What host also does when you enable this option is it creates a host local swap file, which is named something like this: sysSwap-hls-55de2f14-6c5d-4d50-5cdf-000c296fc6a7.swp

There are scenarios where you need to unmount the swap datastore, such as when you say need to reconnect all of your storage from FC to iSCSI. Even if you shutdown all of your VMs, datastore unmount will fail because the host swap files are still there and you will see an error such as this:

The resource ‘Datastore Name: iSCSI1 VMFS uuid: 55de473c-7f3ae2b5-f9f8-000c29ba113a’ is in use.

See the error stack for details on the cause of the problem.

Error Stack:

Call “HostStorageSystem.UnmountVmfsVolume” for object “storageSystem-29” on vCenter Server “VC.lab.local” failed.

Cannot unmount volume ‘Datastore Name: iSCSI1 VMFS uuid: 55de473c-7f3ae2b5-f9f8-000c29ba113a’ because file system is busy. Correct the problem to retry the operation.

The workaround is to change the setting on the cluster level to store VM swap file in VM directory and reboot all hosts. After a reboot the host .swp file will disappear.

If rebooting the hosts is not desirable, you can SSH to each host and type the following command:

# esxcli sched swap system set –hostlocalswap-enabled false

To confirm that the change has taken effect run:

# esxcli sched swap system get

Then check the datastore and the .swp files should no longer be there.


If you satisfy all of the above requirements you should have no problems when unmounting VMware datastores. vSphere creates a few additional system folders on each of the datastores, such as .sdd.sf and .dvsData, but I personally have never had issues with them.

Fix NetApp AutoSupport

November 20, 2015

I come across this issue too often. You need to fetch some information for the customer from the My AutoSupport web-site and can’t because the last AutoSupport message is from half a year ago.

Check AutoSupport State

When you list the AutoSupport history on the target system you see something similar to this:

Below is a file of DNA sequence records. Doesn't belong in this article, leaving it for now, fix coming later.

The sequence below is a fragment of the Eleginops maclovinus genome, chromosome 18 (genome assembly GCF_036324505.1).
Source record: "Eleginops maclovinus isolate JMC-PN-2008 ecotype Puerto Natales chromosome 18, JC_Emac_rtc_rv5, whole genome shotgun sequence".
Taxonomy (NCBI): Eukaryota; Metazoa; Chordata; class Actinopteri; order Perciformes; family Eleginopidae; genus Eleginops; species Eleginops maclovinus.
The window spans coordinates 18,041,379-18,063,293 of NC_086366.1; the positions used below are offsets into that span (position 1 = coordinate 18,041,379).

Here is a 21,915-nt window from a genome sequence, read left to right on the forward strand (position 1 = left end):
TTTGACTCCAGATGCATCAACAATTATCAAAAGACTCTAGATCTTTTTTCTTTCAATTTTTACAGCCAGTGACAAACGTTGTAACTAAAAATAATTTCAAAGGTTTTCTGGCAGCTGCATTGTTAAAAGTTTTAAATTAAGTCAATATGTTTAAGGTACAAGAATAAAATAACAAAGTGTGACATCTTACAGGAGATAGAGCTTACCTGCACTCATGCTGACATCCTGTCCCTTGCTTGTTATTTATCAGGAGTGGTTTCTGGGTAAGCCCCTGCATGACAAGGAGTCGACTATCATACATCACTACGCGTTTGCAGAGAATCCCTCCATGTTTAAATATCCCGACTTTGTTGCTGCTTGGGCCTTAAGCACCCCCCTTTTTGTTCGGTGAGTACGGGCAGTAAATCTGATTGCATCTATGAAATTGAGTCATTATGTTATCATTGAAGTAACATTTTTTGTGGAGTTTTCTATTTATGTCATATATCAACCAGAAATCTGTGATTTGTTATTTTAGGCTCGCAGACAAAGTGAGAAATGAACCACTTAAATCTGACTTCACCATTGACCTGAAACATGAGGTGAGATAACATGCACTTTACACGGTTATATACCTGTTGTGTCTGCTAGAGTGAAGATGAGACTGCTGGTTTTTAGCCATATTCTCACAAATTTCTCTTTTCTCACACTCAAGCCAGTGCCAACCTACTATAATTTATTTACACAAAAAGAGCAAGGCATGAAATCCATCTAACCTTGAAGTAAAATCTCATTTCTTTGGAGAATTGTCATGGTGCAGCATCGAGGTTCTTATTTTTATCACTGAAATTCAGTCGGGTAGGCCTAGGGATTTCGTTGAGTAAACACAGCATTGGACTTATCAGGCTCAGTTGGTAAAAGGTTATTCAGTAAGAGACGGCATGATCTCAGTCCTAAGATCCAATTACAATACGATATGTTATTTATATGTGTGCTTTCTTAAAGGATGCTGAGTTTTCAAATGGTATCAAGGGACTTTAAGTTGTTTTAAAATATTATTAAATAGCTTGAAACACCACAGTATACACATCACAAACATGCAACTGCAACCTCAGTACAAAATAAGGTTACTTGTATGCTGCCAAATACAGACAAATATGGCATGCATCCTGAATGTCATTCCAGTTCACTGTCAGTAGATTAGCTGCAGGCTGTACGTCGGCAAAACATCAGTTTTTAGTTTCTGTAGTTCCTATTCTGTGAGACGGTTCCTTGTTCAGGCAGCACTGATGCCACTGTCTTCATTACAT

# autosupport history show


Mail Server Configuration

If AutoSupport is configured to use SMTP as in this case, then the first place to check is obviously the mail server. The most common cause of the issue is blocked relay.

There are two things you need to make sure are configured: NetApp controllers management IPs are whitelisted on the mail server and authentication is disabled.

To set this up on a Exchange server go to Exchange Management Console > Server Configuration > Hub Transport, select a Receive Connector (or create it if you don’t have one for whitelisting already), go to properties and add NetApp IPs on the network tab.


Then make sure to enable Externally Secured authentication type on the Authentication tab.


Confirm AutoSupport is Working

To confirm that the issue is fixed send an AutoSupport message either from OnCommand System Manager or right from the console and make sure that status shows “sent-successfull”.

# options autosupport.doit Test

# autosupport history show



VNX LDAP Integration: AD Nested Groups

February 11, 2015

Have you ever stumbled upon AD authentication issues on VNX, even though it all looked configured properly? LDAP integration has always been a PITA on storage arrays and blade chassis as usually there is no way to troubleshoot what the actual error is.


If VNX cannot lookup the user or group that you’re trying to authenticate against in AD, you’ll see just this. Now go figure why it’s getting upset about it. Even though you can clearly see the group configured in “Role Mapping” and there doesn’t seem to be any typos.

Common problem is Nested Groups. By default VNX only checks if your account is under the specified AD group and doesn’t traverse the hierarchy. So for example, if your account is under the group called IT_Admins in AD, IT_Admins is added to Domain Admins and Domain Admins is in “Role Mapping” – it’s not gonna work.


To make it work change “Nested Group Level” to something appropriate for you and this’d resolve the issue and make your life happier.

HP BladeSystem c3000 power issue

September 28, 2011

Today I faced a problem when HP ProLiant BL260c G5  blade rejected to boot with “System Halted until Power Condition is Corrected” error. Blade sits in HP BladeSystem c3000 chassis. Incident which led to this error was lost of power by one of power supplies. Even though issue was resolved and power restored blade still rejected to boot.

Same problem is described here and here

Solution to this error was as simple as power cycle the blade by physically disconnecting it from the chassis and plugging back in.